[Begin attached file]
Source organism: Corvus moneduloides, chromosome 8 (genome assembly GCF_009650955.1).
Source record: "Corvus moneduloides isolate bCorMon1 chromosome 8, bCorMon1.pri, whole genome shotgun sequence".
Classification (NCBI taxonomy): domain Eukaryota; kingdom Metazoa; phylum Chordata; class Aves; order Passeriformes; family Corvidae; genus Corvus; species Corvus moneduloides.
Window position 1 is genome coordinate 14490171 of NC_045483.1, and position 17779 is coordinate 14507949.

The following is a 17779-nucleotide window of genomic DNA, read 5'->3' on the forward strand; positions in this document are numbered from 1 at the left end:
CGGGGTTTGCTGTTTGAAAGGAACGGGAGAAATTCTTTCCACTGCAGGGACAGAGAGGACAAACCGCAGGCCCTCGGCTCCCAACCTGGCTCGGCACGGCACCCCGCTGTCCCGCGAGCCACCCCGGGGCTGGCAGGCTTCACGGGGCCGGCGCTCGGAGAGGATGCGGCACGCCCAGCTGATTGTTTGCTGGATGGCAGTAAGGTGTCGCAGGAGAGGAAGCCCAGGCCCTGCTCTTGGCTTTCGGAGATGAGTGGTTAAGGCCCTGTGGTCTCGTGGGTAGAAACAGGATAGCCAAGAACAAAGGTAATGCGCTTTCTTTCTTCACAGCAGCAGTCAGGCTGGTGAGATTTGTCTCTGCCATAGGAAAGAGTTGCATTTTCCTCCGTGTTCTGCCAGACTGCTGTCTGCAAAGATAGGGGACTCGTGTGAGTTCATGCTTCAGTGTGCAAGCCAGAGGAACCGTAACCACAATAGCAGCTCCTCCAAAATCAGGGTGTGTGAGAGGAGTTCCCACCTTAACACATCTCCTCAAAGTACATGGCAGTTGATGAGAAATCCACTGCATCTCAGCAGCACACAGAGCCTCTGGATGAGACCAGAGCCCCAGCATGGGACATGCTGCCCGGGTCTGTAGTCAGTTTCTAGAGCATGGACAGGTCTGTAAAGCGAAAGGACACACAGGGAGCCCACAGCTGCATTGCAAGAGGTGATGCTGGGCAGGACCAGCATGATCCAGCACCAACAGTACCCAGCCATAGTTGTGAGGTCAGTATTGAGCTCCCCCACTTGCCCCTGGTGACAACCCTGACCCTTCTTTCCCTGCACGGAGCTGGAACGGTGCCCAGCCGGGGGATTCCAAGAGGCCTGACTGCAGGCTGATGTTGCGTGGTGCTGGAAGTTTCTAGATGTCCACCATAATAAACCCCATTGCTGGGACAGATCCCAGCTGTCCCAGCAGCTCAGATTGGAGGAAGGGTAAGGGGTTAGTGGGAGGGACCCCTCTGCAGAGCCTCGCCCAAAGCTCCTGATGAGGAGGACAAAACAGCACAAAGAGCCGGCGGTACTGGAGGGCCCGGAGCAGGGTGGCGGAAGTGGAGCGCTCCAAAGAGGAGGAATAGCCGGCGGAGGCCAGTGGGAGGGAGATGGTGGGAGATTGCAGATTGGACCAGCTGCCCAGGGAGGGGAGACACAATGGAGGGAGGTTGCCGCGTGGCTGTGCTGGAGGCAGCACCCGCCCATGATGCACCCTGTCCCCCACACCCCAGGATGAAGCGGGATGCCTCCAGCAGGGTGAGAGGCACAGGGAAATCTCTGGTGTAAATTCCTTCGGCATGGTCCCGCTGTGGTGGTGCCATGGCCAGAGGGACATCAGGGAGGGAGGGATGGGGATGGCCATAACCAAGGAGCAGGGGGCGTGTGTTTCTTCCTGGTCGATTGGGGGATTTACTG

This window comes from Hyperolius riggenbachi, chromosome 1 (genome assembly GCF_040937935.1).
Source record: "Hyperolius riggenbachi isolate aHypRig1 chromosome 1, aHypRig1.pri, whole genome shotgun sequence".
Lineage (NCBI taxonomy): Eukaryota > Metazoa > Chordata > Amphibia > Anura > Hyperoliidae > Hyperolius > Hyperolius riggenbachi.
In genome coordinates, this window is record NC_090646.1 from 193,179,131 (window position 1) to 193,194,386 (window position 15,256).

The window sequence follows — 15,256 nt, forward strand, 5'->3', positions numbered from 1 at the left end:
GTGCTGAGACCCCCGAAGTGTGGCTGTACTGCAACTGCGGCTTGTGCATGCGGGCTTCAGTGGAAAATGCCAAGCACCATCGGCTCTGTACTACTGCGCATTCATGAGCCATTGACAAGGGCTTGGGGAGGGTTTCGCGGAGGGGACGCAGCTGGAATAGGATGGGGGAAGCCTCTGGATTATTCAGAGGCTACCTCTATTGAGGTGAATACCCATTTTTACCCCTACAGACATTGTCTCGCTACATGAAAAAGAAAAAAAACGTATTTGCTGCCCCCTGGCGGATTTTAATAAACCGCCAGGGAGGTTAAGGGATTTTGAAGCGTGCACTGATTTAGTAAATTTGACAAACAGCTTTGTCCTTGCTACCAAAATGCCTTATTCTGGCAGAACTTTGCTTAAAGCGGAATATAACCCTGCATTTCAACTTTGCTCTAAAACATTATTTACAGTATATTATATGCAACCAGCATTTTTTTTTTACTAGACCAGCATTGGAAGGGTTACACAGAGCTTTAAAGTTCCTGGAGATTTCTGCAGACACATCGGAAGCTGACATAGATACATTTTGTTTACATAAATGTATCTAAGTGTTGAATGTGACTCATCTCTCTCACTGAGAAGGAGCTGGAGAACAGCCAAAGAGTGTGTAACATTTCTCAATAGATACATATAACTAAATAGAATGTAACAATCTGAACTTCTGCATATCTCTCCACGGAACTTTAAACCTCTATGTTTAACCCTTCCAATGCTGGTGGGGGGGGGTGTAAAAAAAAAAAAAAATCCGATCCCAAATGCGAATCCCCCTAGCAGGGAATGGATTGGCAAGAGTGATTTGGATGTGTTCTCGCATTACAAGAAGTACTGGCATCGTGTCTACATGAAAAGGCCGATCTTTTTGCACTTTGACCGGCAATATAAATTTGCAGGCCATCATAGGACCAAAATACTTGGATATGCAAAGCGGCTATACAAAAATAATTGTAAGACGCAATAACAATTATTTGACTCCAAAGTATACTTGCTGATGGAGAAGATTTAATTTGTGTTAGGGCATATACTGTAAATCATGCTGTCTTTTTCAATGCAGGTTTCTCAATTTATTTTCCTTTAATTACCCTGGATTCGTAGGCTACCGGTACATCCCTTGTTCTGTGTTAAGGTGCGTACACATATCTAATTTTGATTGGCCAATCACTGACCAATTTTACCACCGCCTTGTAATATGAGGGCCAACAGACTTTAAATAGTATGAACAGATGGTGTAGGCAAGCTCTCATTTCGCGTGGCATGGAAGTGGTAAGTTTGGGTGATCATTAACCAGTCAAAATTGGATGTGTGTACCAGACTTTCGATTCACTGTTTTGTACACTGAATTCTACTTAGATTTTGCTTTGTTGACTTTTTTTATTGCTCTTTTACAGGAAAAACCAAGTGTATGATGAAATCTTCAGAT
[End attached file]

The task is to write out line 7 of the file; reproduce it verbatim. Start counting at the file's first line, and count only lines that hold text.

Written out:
This window comes from Hyperolius riggenbachi, chromosome 1 (genome assembly GCF_040937935.1).